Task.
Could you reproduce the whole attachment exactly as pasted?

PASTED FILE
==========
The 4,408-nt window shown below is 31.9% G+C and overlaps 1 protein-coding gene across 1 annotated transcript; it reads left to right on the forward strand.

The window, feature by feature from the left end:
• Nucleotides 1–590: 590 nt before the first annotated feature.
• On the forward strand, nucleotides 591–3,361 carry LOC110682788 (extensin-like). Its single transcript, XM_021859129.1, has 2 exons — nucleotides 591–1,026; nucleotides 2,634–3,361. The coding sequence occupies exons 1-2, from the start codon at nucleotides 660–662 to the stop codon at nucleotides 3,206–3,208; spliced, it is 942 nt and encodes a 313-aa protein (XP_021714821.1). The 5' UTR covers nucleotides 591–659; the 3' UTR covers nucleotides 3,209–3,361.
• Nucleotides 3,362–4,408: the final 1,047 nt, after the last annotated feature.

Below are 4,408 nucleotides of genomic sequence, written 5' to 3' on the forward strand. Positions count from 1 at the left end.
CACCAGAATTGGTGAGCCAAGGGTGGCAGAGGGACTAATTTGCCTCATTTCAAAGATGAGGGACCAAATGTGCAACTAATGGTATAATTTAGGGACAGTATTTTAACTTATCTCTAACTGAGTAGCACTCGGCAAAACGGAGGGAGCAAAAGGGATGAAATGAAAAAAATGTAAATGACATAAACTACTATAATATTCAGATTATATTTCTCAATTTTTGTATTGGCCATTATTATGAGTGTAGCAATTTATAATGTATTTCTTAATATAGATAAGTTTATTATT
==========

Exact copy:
The 4,408-nt window shown below is 31.9% G+C and overlaps 1 protein-coding gene across 1 annotated transcript; it reads left to right on the forward strand.

The window, feature by feature from the left end:
• Nucleotides 1–590: 590 nt before the first annotated feature.
• On the forward strand, nucleotides 591–3,361 carry LOC110682788 (extensin-like). Its single transcript, XM_021859129.1, has 2 exons — nucleotides 591–1,026; nucleotides 2,634–3,361. The coding sequence occupies exons 1-2, from the start codon at nucleotides 660–662 to the stop codon at nucleotides 3,206–3,208; spliced, it is 942 nt and encodes a 313-aa protein (XP_021714821.1). The 5' UTR covers nucleotides 591–659; the 3' UTR covers nucleotides 3,209–3,361.
• Nucleotides 3,362–4,408: the final 1,047 nt, after the last annotated feature.

Below are 4,408 nucleotides of genomic sequence, written 5' to 3' on the forward strand. Positions count from 1 at the left end.
CACCAGAATTGGTGAGCCAAGGGTGGCAGAGGGACTAATTTGCCTCATTTCAAAGATGAGGGACCAAATGTGCAACTAATGGTATAATTTAGGGACAGTATTTTAACTTATCTCTAACTGAGTAGCACTCGGCAAAACGGAGGGAGCAAAAGGGATGAAATGAAAAAAATGTAAATGACATAAACTACTATAATATTCAGATTATATTTCTCAATTTTTGTATTGGCCATTATTATGAGTGTAGCAATTTATAATGTATTTCTTAATATAGATAAGTTTATTATT